U.S. Attorney Again Warns Connecticut Residents of Jury Duty Scam
Deirdre M. Daly, United States Attorney for the District of Connecticut, today announced that a “Jury Duty Scam” has again been reported in Connecticut.
The Clerk’s Office for the U.S. District Court for the District of Connecticut recently learned that three people reported that they received a call from a man falsely identifying himself as “Lt. Steve Smith” with “badge number 8031” from the U.S. District Court in Bridgeport. The man referred to a case number, that the person had failed to appear for jury selection, and there was a warrant for their arrest. The caller told the people that a bond had been set and the matter would be resolved if they gave him four Green Dot pre-paid $500 VISA cards. In one instance, a victim purchased a Green Dot card and, at the caller’s direction, provided the card’s number to the caller.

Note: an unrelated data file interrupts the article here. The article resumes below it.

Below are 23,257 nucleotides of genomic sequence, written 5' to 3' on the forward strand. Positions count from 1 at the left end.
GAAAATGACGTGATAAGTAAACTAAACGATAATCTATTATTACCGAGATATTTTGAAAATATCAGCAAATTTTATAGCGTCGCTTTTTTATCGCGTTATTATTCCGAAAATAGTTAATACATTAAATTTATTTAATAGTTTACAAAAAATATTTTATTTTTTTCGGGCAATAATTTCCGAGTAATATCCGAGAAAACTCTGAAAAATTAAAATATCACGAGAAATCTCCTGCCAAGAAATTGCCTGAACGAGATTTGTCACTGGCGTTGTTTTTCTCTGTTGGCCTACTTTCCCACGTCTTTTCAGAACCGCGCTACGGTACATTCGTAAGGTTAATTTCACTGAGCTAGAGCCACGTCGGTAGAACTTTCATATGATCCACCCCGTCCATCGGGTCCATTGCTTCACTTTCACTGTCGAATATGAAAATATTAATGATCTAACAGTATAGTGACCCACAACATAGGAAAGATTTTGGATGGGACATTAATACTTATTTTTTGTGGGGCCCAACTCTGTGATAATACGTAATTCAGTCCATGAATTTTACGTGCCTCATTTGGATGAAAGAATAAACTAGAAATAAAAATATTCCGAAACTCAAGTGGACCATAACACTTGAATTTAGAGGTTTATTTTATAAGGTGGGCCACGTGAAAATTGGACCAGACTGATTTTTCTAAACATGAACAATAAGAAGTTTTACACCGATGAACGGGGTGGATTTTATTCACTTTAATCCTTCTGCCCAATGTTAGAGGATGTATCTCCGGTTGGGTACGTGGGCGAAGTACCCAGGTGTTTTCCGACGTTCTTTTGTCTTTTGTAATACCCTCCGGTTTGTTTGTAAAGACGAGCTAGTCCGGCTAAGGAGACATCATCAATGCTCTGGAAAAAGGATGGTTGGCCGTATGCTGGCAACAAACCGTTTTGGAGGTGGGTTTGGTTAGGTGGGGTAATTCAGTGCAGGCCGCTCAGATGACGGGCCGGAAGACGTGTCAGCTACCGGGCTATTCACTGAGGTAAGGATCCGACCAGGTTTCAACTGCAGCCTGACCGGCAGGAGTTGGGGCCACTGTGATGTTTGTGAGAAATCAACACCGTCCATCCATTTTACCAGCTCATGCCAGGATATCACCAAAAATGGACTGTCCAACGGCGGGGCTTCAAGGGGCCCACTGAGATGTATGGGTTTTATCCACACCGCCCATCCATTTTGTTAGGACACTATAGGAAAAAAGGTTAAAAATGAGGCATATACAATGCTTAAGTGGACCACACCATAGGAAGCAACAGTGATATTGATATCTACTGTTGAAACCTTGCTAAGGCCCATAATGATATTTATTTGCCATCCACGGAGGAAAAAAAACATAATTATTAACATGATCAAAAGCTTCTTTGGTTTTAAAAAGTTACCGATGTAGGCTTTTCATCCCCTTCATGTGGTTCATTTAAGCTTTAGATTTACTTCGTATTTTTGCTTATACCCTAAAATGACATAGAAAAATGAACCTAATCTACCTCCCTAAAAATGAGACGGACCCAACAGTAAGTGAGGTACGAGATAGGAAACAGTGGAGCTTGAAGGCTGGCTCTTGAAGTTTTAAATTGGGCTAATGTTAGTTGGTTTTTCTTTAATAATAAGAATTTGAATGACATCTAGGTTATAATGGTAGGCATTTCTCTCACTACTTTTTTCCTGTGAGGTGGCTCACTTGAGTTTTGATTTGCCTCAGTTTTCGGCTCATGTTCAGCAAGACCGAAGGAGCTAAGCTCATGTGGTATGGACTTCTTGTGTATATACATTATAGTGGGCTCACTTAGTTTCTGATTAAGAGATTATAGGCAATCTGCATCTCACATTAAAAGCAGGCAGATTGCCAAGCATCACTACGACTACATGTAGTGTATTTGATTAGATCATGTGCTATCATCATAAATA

The public is advised that this is a scam, and if a person were to receive a jury service-related call they should not provide any personal identification information or money to the caller. Federal and state courts in Connecticut do not call prospective jurors and ask for money or personal identifying information over the telephone. Juror information for the U.S. District Court in Connecticut can be found at www.ctd.uscourts.gov.
Anyone receiving a “Jury Duty Scam” phone call should report it, with any available Caller ID information, to the Federal Bureau of Investigation in New Haven at 203-777-6311, or 1-800-CALL FBI (1-800-225-5324).
U.S. Attorney Daly urged individuals who receive phone calls from suspicious sources never to disclose personal identifying information, as it may be used to cause serious financial harm and jeopardize a person’s credit.
“Identity thieves and scammers defrauding the public will be vigorously prosecuted when identified,” U.S. Attorney Daly stated.